Then, is the race itself. And the best racing, just like the best sports, are close contests, we have lead changes and who wins is in doubt to the end. I don’t know if you watched the hockey series or the NBA finals, but both of them are pretty darn good. You know, there were lead changes and tied scores and back and forth and one went to game six and the other was seven games. But it’s compelling. So when you ask- what is going to get this over top- its good racing! Whoever wins the first race, I want the other boat to win the second race and at the end of the first weekend I would love to see the score two-two because then it becomes very compelling.

Well, if the America’s Cup World Series is a guide, which I think is fair to say … We found that there were surprising numbers of league changes that left on. One of these might be, lets just be generic here, maybe one is a little bit better when the breeze is 18 knots, and one is a little better when the breeze is 12 knots. Well if the breeze picks up from 12 to 18 the boat that was faster earlier is now slower. So you likely have a league change. And this foiling stuff is really fascinating; to get both hulls, up out of the water.  If one boat gets up on the foil they can go ten miles an hour faster, so if you are four lengths behind and you are suddenly going ten miles and hour faster. You are going to blow right by. So I think there are going to be these spurts of speed that will be really fun to watch. Then the close quarters, they are not out in the open ocean getting far away from each other, It forces the races to be close. So when the races are forced to be close the best part is the emotions are running. We are going to hear what they say. Its not going to be like a NASA countdown to a space shot, its going to be raw and compelling and important and mean a lot and the guys are going to be yelling hard and working and we are going to be part of it.

No other sport does that.

Why hasn’t America’s Cup been successful on television in the past?

So, there is a couple of reasons. One, it doesn’t happen consistently. I mean, it’s every three or four years we have an America’s Cup. Two, I hate to say it but it is true, a lot of people don’t understand what sailing is all about.  Why does one boat get ahead of the other? So that is our [commentators] job to try and do it.

But there are a couple elements that can help boost this up. One is the patriotic aspect. You know the United States has the America’s Cup. This thing the Americans have won 28 times over the years. Are we going to be able to hold onto it? And the winner [of the Louis Vuitton Series], wants to take the cup away.  As I’m sure you know, there is no love lost between Ellison’s team and the New Zealanders or the Italians- they don’t particularly like each other too much.

So that makes it kind of an emotional roller coaster ride and a compelling story; the intense rivalry, the patriotic element to it, the speed of the boats, the newness of it, the technology behind it the emotions onboard, you know all that. I hope combine these to get people watching, and you know if our world series is any guide- as I said two out of three shows, the viewership doubled from beginning to end of the program. And I hope that is what we see.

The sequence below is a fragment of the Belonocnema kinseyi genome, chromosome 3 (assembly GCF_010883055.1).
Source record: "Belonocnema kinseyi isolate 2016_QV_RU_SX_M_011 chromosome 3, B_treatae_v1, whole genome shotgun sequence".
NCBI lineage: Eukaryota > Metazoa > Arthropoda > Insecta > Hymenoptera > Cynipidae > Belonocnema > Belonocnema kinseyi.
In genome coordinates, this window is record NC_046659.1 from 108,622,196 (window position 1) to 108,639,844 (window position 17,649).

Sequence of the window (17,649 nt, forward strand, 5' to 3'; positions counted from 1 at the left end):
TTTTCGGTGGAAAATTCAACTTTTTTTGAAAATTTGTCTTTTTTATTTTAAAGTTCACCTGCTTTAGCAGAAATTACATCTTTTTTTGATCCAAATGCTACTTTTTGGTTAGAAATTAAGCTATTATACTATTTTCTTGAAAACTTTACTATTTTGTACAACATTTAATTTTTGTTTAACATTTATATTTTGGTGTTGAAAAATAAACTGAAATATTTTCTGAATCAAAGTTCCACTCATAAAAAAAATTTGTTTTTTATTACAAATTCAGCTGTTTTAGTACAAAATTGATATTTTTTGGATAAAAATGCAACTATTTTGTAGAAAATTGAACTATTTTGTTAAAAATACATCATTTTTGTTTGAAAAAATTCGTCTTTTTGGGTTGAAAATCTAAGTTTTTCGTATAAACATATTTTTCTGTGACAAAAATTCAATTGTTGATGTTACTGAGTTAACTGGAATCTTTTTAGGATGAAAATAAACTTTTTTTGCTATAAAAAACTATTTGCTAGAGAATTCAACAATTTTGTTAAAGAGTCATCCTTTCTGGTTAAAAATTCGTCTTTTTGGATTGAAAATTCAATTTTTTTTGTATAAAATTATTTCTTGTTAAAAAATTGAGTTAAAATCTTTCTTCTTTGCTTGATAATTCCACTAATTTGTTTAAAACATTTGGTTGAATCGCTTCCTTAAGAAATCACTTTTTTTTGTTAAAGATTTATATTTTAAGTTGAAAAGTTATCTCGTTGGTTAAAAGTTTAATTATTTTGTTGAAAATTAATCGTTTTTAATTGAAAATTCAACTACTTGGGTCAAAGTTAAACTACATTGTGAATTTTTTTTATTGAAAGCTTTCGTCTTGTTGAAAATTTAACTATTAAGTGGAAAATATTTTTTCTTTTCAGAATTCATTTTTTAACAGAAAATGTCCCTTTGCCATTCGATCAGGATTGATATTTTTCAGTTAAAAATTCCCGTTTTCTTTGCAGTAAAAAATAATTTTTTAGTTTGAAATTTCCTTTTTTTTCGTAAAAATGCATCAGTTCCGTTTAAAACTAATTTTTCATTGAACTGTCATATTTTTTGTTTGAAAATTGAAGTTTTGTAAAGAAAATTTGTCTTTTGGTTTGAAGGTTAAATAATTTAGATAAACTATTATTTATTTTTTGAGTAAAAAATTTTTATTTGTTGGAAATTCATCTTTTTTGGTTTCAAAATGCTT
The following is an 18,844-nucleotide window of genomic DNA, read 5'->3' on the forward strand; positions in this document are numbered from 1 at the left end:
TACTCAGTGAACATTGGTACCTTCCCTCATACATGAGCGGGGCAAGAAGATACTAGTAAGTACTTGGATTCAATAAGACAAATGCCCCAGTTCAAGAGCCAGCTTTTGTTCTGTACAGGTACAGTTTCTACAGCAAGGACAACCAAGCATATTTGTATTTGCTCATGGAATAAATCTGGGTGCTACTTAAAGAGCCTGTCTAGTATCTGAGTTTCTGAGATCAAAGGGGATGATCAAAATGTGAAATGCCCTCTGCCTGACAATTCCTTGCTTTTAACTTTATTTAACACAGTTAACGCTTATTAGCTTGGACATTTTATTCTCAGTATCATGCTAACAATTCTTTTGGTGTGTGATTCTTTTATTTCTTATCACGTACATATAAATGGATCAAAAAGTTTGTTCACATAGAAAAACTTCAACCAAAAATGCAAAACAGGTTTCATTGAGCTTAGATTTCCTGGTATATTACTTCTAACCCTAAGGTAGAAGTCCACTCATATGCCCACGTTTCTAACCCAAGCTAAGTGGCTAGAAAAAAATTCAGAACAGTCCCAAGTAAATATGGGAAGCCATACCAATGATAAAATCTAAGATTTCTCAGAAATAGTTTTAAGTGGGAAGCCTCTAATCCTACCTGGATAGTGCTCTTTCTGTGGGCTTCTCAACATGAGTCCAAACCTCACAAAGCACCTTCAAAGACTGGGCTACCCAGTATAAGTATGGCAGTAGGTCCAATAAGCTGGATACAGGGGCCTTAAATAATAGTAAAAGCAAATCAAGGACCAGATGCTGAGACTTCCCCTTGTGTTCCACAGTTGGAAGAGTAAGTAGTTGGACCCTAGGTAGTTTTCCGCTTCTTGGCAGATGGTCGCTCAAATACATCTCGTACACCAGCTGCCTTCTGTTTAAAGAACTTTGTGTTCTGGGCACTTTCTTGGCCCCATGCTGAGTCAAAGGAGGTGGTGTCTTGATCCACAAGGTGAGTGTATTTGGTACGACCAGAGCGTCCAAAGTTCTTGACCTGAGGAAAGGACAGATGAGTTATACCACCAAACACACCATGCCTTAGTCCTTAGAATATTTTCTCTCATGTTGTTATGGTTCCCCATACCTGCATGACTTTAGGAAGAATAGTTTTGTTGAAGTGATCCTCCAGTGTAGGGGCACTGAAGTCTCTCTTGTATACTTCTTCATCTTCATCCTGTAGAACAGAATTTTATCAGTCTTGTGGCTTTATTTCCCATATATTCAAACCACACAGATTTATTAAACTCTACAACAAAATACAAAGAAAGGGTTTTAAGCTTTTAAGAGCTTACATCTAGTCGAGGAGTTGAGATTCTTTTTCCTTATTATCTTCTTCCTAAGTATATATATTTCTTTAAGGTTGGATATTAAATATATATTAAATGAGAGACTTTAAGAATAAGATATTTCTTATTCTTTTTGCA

So is it going to become a mainstream television-sporting event?

Is it going be mainstream? I’m not smart enough to predict what is going to happen. You know, like I said maybe Ellison wins it, but I don’t know. But clearly, right after this cup, all of the players and all of the stake-holders have to sit down and say ‘OK, this happened the way it did’ what can we do to improve it and make it better. So that exercise will have to happen immediately right after the cup.

Luna Rossa scores a 'DNF' In Race Against ETNZ

             Emirates Team New Zealand (ETNZ) has bested the Italian challengers again today in their third meeting on the water. This time the Italians lost by over seven minutes, their greatest losing margin yet in the pair’s three races together. This victory secures ETNZ with a place in the finals.

            But this time the Italians have an excuse– a race that was perhaps doomed before its start when early this morning their flashy chrome AC72 ran aground while docking out.

            “We launched the boat, as per normal, and this morning was a very big tide” says Wade Morgan, grinder/foredeck of Luna Rossa. “So very low [tide], we haven’t experienced that there, and we bumped the bottom of the chain. I’m not exactly sure what we touched. We scratched the back of the port rudder. Something that, on a slower boat, probably wouldn’t be that important. But clearly, the surface finish is something that is very important on a boat like this.”

            Luna Rossa team members were forced to drop the rudder out and scramble to repair it, filling and sanding the scratches and cutting their pre-race time on the course short. While it may not have decided the race, it certainly played a significant role in their loss.

            ETNZ has had little competition in the opening races of the round robin series. Team members admit that it would be better if they had some competition on the course, but they are getting used to racing against themselves and certainly improving. The Kiwis are mastering the foiling gybe, a crucial element for the downwind performance of the AC72’s.

            Despite the one sided competition right now, interest in the large boats on the bay and the red tents lining pier 27 and Marina Green seems to be growing finally.  “We had our biggest weekend so far,” says event America’s Cup Event Authority CEO Steven Barclay in press conference before the race. “About 40,000 showed up over Saturday and Sunday.”